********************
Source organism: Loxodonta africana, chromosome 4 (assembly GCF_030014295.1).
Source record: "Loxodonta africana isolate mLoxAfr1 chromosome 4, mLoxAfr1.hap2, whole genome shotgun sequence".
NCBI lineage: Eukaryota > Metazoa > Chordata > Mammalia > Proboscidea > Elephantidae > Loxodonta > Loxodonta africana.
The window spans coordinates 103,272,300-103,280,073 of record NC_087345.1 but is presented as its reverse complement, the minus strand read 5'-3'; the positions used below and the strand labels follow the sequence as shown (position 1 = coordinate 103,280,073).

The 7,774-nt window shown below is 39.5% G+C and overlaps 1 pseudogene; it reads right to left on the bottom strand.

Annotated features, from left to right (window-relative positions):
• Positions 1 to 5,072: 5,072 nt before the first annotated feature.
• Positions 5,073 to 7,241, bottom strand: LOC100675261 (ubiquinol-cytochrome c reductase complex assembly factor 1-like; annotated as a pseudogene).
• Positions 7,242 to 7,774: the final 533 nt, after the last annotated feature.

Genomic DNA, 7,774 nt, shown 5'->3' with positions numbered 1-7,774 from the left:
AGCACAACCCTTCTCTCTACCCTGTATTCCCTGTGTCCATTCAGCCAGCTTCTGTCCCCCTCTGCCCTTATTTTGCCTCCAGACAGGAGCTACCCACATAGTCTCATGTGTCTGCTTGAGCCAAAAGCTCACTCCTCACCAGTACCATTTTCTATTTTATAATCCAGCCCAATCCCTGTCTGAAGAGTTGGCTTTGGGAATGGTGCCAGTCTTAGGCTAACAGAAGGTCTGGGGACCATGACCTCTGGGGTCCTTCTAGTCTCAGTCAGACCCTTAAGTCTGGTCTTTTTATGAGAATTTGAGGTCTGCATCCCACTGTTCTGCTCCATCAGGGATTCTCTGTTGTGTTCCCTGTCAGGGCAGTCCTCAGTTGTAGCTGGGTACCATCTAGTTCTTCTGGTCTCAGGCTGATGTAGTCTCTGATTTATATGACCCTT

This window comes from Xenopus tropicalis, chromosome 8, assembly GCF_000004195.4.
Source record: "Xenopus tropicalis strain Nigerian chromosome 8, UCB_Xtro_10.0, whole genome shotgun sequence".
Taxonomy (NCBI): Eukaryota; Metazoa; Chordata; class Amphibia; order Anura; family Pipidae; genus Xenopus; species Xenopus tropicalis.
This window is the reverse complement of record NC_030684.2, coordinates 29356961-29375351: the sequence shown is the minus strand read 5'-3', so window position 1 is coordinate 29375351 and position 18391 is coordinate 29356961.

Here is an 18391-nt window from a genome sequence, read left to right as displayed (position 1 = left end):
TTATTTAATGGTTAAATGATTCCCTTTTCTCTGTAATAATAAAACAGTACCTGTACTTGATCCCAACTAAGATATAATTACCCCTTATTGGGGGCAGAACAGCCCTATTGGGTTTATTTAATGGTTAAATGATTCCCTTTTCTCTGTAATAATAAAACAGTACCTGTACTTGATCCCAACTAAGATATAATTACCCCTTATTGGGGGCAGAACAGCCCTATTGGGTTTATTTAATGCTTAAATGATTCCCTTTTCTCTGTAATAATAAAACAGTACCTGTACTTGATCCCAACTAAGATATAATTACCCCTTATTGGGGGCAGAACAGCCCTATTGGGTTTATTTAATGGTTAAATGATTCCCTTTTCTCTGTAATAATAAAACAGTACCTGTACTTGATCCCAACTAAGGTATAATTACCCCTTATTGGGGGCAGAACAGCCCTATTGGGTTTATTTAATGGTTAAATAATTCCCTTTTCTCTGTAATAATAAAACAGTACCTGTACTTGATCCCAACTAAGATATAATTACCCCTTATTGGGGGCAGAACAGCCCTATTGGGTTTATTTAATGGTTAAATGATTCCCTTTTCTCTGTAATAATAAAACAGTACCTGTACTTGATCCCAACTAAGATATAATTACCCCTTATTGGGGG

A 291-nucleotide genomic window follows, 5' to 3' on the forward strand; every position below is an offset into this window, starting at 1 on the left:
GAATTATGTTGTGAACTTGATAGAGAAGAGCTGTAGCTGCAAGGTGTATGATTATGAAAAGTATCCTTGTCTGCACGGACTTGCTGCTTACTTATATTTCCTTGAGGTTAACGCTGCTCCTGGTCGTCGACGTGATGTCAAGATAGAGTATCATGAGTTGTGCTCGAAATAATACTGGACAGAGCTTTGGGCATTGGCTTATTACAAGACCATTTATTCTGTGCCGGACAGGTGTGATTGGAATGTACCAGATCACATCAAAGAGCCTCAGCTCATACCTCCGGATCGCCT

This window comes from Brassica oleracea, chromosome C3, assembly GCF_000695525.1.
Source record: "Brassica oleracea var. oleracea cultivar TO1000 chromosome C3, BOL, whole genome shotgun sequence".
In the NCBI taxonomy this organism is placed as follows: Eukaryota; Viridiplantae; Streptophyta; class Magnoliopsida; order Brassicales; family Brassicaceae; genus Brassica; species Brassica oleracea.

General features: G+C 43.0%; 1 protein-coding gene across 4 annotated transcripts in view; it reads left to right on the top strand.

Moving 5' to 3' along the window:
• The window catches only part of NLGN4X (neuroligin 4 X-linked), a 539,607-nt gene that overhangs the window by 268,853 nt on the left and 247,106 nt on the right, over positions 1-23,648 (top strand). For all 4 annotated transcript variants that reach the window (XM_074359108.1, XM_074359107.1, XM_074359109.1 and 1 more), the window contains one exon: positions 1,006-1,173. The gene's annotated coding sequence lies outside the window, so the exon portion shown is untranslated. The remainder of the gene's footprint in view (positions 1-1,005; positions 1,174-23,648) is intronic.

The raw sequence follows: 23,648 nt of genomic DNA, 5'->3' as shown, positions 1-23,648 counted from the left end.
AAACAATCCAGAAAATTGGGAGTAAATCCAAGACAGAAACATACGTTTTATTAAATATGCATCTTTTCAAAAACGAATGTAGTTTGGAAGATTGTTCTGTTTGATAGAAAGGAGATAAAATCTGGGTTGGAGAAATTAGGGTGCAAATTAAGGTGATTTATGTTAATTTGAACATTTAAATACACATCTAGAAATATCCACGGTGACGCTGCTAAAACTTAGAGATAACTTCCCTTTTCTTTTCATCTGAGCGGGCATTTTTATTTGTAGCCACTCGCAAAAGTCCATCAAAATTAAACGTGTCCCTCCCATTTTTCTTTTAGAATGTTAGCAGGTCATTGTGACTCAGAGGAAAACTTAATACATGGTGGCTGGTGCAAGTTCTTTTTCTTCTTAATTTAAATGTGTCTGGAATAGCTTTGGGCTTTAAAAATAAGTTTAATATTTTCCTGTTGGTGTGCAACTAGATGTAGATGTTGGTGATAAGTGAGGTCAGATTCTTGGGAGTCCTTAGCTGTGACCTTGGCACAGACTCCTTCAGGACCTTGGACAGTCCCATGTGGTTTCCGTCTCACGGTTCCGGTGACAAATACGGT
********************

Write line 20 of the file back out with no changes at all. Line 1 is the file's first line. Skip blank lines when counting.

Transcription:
This window comes from Brassica oleracea, chromosome C3, assembly GCF_000695525.1.